Setting the stage for the American Securitization Forum’s (ASF) 2010 securitization conference, the opening panel discussed the impact of government support and preparing for its withdrawal.

By a yawning margin, a survey of conference participants felt that the looming end of 1Q 2010 termination of the Federal Reserve’s program for buying RMBS would have a bigger impact on the market then the discontinuation of TALF in March for new issue deals and June for legacy transactions.

GSE deals could widen “a touch” by 20-30 basis points once the program ends, said Sean Dobson, CEO at Amherst Securities Group. He added that the compression will mostly be felt in originator profit margins rather than in mortgage rates.

As for private label, Dobson warned that its comeback should not be built on the back of the kind of no-money-down, low doc loans that was a vital ingredient of the crisis.

Private label RMBS, in the words of Jordan Schwartz, a partner at Cadwalader, Wickersham & Taft, was only in the third stage of the five stages of grief of market psychology.

The anger of a year ago, often manifested in finger-pointing between players, has given way to a discussion mode. But while the market may be willing to talk about its return, the circumstances — housing prices not least among them — are simply not compelling enough to restore deal-making.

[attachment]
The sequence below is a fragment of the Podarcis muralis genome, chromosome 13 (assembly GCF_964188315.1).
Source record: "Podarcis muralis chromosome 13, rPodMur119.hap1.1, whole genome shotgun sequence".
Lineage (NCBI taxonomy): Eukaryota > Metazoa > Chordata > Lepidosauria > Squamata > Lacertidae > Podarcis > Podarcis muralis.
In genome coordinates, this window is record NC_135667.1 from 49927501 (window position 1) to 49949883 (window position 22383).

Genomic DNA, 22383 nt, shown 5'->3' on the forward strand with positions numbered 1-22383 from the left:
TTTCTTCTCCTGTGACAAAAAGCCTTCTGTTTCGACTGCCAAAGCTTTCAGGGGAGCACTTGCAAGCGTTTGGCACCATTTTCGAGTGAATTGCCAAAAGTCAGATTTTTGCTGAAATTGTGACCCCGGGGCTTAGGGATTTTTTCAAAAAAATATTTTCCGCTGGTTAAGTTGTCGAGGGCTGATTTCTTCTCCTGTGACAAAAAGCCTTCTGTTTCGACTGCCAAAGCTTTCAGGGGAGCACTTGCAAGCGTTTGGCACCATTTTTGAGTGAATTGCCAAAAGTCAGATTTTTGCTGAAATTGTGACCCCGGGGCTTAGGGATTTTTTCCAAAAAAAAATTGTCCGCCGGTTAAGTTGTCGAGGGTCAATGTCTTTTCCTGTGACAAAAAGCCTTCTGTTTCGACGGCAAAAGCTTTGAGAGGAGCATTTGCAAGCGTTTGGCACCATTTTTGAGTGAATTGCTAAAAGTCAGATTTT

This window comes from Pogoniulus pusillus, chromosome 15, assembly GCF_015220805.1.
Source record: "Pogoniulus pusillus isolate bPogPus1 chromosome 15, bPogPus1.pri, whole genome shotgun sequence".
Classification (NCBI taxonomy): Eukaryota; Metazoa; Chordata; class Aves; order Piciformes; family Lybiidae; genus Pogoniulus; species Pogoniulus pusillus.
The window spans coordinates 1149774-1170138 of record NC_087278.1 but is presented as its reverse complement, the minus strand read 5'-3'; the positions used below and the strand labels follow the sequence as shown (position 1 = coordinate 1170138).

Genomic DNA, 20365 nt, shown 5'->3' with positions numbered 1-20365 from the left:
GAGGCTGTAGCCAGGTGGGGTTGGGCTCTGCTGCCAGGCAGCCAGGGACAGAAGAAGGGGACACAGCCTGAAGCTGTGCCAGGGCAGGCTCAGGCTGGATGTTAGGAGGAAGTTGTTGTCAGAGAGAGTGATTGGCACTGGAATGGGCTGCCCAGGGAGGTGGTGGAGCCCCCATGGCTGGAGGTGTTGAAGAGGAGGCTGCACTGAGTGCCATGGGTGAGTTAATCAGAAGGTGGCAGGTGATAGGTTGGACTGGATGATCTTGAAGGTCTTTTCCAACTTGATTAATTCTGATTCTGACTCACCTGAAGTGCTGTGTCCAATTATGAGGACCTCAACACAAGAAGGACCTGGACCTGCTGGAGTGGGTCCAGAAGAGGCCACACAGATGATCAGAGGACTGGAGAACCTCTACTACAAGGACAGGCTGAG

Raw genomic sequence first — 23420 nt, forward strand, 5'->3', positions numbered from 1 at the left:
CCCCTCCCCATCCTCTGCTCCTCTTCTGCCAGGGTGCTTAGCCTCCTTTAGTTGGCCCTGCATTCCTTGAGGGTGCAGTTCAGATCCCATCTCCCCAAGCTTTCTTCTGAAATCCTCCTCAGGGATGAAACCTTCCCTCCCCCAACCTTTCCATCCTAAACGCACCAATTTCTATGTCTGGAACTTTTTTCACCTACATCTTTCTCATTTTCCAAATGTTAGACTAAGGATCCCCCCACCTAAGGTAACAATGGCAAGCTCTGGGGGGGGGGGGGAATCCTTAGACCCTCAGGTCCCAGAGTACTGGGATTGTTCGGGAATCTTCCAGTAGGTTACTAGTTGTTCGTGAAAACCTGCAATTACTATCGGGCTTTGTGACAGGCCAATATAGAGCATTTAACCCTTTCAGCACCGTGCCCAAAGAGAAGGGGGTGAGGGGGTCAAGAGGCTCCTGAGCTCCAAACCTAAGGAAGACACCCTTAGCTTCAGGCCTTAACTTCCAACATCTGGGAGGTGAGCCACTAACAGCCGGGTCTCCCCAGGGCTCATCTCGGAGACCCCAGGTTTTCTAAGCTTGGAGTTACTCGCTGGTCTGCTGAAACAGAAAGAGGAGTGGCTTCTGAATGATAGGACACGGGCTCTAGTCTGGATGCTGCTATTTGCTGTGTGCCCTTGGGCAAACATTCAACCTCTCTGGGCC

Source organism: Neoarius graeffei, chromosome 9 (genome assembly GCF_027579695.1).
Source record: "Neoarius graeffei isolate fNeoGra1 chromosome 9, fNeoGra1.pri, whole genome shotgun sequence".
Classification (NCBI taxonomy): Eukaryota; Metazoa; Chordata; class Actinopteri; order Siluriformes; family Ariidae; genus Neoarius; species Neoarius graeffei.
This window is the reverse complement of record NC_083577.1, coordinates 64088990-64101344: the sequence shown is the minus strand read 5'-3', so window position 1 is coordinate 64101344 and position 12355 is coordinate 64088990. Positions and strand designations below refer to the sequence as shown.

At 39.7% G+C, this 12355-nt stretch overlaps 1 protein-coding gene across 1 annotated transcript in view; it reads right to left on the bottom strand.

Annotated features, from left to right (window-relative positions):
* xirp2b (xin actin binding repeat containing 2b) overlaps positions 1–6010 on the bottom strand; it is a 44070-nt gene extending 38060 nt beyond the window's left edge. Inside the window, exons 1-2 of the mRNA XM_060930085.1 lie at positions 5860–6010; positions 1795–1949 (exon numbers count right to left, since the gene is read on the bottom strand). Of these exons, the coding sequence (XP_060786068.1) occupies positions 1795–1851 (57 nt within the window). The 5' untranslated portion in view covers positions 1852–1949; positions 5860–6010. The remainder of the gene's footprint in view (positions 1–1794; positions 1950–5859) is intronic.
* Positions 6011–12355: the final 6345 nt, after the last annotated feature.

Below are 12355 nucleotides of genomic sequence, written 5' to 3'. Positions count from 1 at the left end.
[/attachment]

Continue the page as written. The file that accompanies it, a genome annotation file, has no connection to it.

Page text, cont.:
In CMBS — the potential “other shoe” — Fitch Ratings managing director, J. Douglas Murray pointed out that liquidity has streamed back faster than expected.

The market does appear to be in rebound mode. There are expectations of $20 billion in CMBS this year, and while spreads have already edged in, Morgan Stanley managing director Valerie Kay said her team was still bullish on pricing.  She expected a “kick the can” mentality to prevail, as refinancings push the heavy maturities further into the future. 

The struggle this year, said Sanjeev Handa, head of global public markets at TIAA-CREF would be for issuers, dealers and investors to find a place where they are all “suitably unhappy.”

That might be better than the mad-happy mood of a few years ago, and certainly better than the doom-and-gloom overreaction of last year. “We’d gone from grossly mispricing risk on one side to grossly mispricing risk on the other,” said Sallie Mae Treasurer Jonathan Clark.

But the ground, while firmer, needs more tending. When asked the question of when mortgage and consumer ABS will reach a new equilibrium, the largest percentage of market participants, some 42%, said 2012.

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